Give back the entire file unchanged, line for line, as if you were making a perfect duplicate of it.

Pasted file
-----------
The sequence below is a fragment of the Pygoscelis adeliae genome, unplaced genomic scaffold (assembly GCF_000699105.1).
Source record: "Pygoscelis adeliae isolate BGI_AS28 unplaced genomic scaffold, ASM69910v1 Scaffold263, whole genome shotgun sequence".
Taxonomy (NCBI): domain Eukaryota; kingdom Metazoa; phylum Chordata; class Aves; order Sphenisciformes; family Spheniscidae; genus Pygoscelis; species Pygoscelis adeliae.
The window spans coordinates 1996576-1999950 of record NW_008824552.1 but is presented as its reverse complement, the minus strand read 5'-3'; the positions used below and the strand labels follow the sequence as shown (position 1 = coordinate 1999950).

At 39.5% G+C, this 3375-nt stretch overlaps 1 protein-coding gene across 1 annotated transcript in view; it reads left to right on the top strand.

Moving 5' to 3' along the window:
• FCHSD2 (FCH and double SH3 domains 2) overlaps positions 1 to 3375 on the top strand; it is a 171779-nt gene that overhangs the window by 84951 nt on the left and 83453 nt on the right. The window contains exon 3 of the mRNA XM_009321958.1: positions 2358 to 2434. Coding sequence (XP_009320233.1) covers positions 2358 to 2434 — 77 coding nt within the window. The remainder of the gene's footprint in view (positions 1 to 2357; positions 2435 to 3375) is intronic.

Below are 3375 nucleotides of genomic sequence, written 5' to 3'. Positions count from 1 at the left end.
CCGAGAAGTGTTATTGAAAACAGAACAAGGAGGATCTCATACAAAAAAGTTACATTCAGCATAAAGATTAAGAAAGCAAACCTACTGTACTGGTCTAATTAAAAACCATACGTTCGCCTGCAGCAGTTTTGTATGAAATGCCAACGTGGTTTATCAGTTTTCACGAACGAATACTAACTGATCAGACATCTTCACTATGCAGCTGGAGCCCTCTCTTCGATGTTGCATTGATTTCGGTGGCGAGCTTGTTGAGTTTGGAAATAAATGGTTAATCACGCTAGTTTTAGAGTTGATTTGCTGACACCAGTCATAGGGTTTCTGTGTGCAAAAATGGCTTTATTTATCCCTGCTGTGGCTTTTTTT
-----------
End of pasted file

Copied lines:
The sequence below is a fragment of the Pygoscelis adeliae genome, unplaced genomic scaffold (assembly GCF_000699105.1).
Source record: "Pygoscelis adeliae isolate BGI_AS28 unplaced genomic scaffold, ASM69910v1 Scaffold263, whole genome shotgun sequence".
Taxonomy (NCBI): domain Eukaryota; kingdom Metazoa; phylum Chordata; class Aves; order Sphenisciformes; family Spheniscidae; genus Pygoscelis; species Pygoscelis adeliae.
The window spans coordinates 1996576-1999950 of record NW_008824552.1 but is presented as its reverse complement, the minus strand read 5'-3'; the positions used below and the strand labels follow the sequence as shown (position 1 = coordinate 1999950).

At 39.5% G+C, this 3375-nt stretch overlaps 1 protein-coding gene across 1 annotated transcript in view; it reads left to right on the top strand.

Moving 5' to 3' along the window:
• FCHSD2 (FCH and double SH3 domains 2) overlaps positions 1 to 3375 on the top strand; it is a 171779-nt gene that overhangs the window by 84951 nt on the left and 83453 nt on the right. The window contains exon 3 of the mRNA XM_009321958.1: positions 2358 to 2434. Coding sequence (XP_009320233.1) covers positions 2358 to 2434 — 77 coding nt within the window. The remainder of the gene's footprint in view (positions 1 to 2357; positions 2435 to 3375) is intronic.

Below are 3375 nucleotides of genomic sequence, written 5' to 3'. Positions count from 1 at the left end.
CCGAGAAGTGTTATTGAAAACAGAACAAGGAGGATCTCATACAAAAAAGTTACATTCAGCATAAAGATTAAGAAAGCAAACCTACTGTACTGGTCTAATTAAAAACCATACGTTCGCCTGCAGCAGTTTTGTATGAAATGCCAACGTGGTTTATCAGTTTTCACGAACGAATACTAACTGATCAGACATCTTCACTATGCAGCTGGAGCCCTCTCTTCGATGTTGCATTGATTTCGGTGGCGAGCTTGTTGAGTTTGGAAATAAATGGTTAATCACGCTAGTTTTAGAGTTGATTTGCTGACACCAGTCATAGGGTTTCTGTGTGCAAAAATGGCTTTATTTATCCCTGCTGTGGCTTTTTTT